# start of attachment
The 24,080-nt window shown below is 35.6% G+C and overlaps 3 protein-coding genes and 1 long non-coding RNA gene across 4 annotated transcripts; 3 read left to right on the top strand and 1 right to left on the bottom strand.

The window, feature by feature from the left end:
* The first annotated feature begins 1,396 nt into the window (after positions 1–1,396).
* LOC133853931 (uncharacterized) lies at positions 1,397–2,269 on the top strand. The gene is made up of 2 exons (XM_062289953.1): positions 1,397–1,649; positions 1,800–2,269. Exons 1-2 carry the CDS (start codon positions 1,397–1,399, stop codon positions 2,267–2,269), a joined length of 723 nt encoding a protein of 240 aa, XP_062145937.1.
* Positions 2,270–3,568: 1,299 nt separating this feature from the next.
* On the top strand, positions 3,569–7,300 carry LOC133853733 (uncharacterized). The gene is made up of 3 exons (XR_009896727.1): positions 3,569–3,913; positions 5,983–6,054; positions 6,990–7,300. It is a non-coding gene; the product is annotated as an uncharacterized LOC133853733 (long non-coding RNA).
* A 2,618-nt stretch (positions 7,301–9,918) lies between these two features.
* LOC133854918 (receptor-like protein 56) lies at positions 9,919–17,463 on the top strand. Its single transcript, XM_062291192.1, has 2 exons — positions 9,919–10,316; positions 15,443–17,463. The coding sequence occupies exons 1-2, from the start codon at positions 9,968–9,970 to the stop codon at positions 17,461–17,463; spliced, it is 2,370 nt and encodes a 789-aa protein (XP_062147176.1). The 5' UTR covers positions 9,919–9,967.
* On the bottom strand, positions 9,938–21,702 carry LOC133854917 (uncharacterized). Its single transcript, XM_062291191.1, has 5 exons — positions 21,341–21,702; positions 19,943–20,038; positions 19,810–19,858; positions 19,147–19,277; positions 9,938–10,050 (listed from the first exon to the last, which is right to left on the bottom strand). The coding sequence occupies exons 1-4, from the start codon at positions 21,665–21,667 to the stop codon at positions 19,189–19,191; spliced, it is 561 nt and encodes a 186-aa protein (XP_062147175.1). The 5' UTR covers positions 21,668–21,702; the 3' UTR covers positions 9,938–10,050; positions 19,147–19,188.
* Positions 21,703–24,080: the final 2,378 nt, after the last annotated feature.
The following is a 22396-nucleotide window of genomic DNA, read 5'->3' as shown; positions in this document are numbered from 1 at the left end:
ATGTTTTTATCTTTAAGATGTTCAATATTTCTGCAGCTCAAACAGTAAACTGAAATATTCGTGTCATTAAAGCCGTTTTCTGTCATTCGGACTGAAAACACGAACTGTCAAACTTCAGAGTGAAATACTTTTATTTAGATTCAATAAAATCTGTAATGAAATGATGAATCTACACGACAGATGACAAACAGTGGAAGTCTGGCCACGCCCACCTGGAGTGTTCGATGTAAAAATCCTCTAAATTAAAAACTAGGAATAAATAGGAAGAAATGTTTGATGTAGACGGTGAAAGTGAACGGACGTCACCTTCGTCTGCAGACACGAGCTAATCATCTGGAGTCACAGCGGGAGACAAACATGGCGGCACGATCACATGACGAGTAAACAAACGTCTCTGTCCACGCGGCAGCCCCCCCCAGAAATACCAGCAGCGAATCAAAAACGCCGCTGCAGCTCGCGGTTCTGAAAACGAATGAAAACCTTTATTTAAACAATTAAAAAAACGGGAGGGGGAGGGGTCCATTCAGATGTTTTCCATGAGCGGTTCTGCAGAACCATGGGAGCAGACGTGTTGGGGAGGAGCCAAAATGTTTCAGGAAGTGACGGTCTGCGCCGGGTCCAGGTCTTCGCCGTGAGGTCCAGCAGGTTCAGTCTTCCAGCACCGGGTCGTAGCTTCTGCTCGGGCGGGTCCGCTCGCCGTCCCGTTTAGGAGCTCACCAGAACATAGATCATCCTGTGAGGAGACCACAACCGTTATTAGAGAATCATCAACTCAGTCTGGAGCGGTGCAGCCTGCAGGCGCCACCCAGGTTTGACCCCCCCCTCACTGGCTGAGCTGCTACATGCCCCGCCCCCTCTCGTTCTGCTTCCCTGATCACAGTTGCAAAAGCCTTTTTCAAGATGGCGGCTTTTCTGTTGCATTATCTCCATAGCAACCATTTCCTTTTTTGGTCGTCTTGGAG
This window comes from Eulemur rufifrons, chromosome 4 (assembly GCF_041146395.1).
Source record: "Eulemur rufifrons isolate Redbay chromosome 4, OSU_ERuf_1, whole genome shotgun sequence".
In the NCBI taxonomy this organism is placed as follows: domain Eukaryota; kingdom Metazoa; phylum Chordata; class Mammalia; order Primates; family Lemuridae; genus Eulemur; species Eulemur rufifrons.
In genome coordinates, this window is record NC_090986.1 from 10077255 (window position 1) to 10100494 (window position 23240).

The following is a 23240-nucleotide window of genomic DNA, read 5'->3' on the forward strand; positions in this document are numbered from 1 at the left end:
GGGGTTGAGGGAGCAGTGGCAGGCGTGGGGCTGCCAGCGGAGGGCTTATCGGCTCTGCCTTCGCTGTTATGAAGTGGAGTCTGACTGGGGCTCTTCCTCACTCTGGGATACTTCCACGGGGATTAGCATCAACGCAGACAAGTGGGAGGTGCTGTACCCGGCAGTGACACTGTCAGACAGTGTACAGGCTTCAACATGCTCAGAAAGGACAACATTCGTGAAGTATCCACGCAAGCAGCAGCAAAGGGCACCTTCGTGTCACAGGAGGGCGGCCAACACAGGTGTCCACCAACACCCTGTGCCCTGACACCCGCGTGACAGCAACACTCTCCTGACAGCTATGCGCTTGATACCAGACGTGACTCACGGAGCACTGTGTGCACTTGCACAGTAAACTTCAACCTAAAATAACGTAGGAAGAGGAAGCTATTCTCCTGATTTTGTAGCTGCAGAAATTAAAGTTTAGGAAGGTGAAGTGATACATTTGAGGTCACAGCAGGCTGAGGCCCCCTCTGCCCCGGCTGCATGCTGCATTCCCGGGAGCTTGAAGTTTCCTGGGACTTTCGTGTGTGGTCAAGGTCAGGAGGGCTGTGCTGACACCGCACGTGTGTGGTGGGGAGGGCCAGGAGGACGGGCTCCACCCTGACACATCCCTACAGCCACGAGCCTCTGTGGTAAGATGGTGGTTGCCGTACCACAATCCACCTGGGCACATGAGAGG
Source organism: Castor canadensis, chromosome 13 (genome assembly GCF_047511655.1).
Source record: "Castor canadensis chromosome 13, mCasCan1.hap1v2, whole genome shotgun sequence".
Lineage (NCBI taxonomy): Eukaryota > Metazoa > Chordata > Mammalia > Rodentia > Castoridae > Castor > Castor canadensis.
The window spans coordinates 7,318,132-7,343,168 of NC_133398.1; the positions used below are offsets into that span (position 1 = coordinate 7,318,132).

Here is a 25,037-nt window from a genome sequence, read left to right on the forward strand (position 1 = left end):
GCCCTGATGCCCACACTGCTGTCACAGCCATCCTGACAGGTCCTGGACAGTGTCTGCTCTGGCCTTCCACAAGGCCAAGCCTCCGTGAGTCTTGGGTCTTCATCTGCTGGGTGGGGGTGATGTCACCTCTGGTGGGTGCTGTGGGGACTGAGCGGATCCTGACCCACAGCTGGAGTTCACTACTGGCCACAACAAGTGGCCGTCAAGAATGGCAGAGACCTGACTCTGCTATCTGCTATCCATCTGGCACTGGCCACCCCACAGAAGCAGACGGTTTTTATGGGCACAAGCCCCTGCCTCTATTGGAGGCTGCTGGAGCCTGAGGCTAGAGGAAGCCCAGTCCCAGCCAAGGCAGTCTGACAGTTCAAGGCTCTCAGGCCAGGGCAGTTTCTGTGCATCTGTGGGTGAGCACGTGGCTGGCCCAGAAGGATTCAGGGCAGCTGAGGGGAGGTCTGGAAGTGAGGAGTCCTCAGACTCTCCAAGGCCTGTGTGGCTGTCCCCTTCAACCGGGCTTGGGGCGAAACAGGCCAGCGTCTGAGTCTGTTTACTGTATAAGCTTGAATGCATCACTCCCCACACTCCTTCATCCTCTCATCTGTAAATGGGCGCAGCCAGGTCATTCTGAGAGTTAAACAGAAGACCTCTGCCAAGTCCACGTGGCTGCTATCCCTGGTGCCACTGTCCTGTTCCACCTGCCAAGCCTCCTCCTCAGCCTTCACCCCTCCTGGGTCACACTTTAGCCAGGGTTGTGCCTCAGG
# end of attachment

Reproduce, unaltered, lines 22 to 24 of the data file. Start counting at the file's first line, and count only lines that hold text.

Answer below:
The window spans coordinates 7,318,132-7,343,168 of NC_133398.1; the positions used below are offsets into that span (position 1 = coordinate 7,318,132).

Here is a 25,037-nt window from a genome sequence, read left to right on the forward strand (position 1 = left end):
GCCCTGATGCCCACACTGCTGTCACAGCCATCCTGACAGGTCCTGGACAGTGTCTGCTCTGGCCTTCCACAAGGCCAAGCCTCCGTGAGTCTTGGGTCTTCATCTGCTGGGTGGGGGTGATGTCACCTCTGGTGGGTGCTGTGGGGACTGAGCGGATCCTGACCCACAGCTGGAGTTCACTACTGGCCACAACAAGTGGCCGTCAAGAATGGCAGAGACCTGACTCTGCTATCTGCTATCCATCTGGCACTGGCCACCCCACAGAAGCAGACGGTTTTTATGGGCACAAGCCCCTGCCTCTATTGGAGGCTGCTGGAGCCTGAGGCTAGAGGAAGCCCAGTCCCAGCCAAGGCAGTCTGACAGTTCAAGGCTCTCAGGCCAGGGCAGTTTCTGTGCATCTGTGGGTGAGCACGTGGCTGGCCCAGAAGGATTCAGGGCAGCTGAGGGGAGGTCTGGAAGTGAGGAGTCCTCAGACTCTCCAAGGCCTGTGTGGCTGTCCCCTTCAACCGGGCTTGGGGCGAAACAGGCCAGCGTCTGAGTCTGTTTACTGTATAAGCTTGAATGCATCACTCCCCACACTCCTTCATCCTCTCATCTGTAAATGGGCGCAGCCAGGTCATTCTGAGAGTTAAACAGAAGACCTCTGCCAAGTCCACGTGGCTGCTATCCCTGGTGCCACTGTCCTGTTCCACCTGCCAAGCCTCCTCCTCAGCCTTCACCCCTCCTGGGTCACACTTTAGCCAGGGTTGTGCCTCAGG